FW: Consortium Caml

Simon Peyton-Jones simonpj@microsoft.com
Mon, 29 Jan 2001 07:05:58 -0800

Here's an interesting model for collaboration which the
Caml folk are taking up.


-----Original Message-----
From: Michel Mauny [mailto:Michel.Mauny@inria.fr]
Sent: 26 January 2001 21:38
To: caml-list@inria.fr
Subject: Consortium Caml

-- [ English version below ] ---

Dear Colleagues,

We are pleased to announce the creation of the Caml Consortium, whose
aim is to federate the design and development efforts around the Caml
programming language. The Caml Consortium will therefore try to bring
together, around the language development team, industries, research
centres and educational establishments interested in contributing
their support to the design and development of the language and
related tools.

Comprising a group of highly-motivated users, the Consortium will be
the place where the members can identify their common requirements,
exchange their experiences and solutions, and co-operate to propose a
particular development of general interest. One of the Consortium's
roles is therefore to be a place where users of the language can meet
and exchange information.  It is here that a true community will be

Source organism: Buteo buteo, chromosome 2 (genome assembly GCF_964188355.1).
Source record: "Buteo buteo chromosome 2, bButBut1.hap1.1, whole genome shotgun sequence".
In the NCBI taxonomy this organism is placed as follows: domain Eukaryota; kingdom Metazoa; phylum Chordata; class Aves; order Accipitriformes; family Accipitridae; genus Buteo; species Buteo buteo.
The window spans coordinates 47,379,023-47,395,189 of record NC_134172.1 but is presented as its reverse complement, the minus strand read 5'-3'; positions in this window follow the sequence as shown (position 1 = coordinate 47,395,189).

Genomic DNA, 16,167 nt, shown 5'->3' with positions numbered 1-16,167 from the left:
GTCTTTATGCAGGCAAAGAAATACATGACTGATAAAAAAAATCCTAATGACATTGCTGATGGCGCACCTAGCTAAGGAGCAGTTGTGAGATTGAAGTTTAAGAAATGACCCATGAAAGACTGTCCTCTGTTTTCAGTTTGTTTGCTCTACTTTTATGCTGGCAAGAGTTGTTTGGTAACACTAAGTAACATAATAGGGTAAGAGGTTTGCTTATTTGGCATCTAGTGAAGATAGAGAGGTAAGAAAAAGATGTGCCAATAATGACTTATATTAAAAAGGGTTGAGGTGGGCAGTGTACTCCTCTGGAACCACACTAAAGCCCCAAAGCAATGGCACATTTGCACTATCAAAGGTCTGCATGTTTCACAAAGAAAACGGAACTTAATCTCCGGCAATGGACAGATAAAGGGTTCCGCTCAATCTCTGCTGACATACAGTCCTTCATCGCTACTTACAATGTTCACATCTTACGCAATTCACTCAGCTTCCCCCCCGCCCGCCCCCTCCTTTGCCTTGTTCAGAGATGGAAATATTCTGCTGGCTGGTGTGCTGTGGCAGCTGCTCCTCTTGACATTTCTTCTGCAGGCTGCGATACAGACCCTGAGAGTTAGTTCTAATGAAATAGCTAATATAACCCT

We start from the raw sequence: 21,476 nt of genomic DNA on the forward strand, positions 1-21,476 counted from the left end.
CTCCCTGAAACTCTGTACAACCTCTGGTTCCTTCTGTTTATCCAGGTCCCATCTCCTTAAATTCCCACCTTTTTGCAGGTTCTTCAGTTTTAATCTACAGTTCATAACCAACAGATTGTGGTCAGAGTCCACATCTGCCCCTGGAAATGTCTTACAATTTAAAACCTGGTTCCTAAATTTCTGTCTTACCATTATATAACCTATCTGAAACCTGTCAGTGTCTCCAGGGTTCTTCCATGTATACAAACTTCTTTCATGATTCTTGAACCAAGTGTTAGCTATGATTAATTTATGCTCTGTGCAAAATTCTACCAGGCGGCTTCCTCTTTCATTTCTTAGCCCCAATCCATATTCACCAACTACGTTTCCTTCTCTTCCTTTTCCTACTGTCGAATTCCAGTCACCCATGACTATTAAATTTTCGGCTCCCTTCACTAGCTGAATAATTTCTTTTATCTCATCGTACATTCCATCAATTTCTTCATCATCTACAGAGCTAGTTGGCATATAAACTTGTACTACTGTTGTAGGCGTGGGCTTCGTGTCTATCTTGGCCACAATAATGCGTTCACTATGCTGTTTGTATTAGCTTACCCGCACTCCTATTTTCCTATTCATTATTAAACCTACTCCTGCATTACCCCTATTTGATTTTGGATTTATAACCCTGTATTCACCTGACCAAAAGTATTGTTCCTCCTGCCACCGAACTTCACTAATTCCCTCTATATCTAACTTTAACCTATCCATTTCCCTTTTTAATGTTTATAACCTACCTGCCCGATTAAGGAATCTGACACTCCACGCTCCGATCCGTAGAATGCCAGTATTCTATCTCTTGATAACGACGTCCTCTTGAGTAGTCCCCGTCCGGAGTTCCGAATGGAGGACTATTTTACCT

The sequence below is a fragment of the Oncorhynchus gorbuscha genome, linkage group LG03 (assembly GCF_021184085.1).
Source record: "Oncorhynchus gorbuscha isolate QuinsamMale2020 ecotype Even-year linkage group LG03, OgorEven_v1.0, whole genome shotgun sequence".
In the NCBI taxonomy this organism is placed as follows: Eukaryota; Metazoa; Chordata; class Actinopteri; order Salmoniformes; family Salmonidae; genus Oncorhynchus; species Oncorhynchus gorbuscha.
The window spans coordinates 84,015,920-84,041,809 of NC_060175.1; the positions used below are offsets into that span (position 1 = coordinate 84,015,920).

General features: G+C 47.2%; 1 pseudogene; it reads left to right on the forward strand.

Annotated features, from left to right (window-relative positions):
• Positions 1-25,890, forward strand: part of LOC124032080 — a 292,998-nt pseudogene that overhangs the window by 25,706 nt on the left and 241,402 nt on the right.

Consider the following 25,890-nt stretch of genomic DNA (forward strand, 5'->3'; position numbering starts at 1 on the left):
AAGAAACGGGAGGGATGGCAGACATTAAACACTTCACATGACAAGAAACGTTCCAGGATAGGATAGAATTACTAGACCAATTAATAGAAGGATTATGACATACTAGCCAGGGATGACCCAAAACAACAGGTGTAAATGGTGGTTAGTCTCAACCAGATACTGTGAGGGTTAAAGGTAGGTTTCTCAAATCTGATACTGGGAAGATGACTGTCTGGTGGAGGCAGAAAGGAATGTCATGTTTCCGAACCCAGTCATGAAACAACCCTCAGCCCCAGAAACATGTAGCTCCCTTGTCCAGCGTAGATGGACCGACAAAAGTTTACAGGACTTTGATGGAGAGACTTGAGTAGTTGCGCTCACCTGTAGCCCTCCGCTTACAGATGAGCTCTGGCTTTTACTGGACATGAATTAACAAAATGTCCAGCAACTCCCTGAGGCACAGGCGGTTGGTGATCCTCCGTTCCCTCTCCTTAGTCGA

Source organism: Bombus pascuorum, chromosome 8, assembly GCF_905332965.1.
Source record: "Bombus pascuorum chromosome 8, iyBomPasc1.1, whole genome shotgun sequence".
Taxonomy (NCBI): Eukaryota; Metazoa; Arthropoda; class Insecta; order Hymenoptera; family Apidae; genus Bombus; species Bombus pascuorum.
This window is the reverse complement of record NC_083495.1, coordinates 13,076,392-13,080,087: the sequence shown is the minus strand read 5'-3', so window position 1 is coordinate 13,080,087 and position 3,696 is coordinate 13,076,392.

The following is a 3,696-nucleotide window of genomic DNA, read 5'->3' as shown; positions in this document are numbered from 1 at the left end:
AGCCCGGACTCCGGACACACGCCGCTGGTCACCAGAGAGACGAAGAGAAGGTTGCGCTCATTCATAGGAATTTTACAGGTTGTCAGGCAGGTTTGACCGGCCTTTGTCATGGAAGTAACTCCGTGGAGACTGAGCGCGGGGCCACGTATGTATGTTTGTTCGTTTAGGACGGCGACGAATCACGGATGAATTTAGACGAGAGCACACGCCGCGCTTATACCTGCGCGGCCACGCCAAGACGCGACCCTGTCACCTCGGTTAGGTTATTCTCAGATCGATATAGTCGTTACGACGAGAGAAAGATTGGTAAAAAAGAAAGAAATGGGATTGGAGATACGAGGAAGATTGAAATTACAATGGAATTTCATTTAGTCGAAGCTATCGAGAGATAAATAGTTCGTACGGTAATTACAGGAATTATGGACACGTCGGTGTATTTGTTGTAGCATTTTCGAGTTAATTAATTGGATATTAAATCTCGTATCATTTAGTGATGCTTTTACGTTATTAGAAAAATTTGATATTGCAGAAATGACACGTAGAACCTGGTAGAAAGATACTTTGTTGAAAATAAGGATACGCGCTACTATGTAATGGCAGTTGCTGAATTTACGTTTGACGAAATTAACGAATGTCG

created with the specific intention of assisting in the development of
the language and to provide it with such a visibility that this
community will expand by itself.

The motivation and industrial importance of its members will also
attract companies to the Consortium which want to be present on the
Caml applications and training market. Another role of the Consortium
will therefore be to attract new members, whether they are users of
the language or service providers.

Finally, the Consortium will provide a response to the question on the
language's continuity. The essential elements for the continuity of a
programming language are the continuity of its compilers (or their
free availability), its user base, and the volume of existing (stable)
codes. The success of the Caml Consortium will make it possible to
measure the user base and the volume of the existing Caml code. As for
the availability and development of the Caml compilers, these are
already freely distributed with their sources. If INRIA decides at
some point to withdraw from Caml development, and therefore to
dissolve the Caml Consortium as it presently stands, the members of
the Consortium will be sufficiently numerous, they will have
sufficiently diversified profiles, and the market for the language
will be such that the members of the Consortium will have no
difficulty in continuing the existence and development of the
language. INRIA will facilitate this transition, which is in the
general interest.

For more information, I suggest that you consult


Best regards,

-- Michel Mauny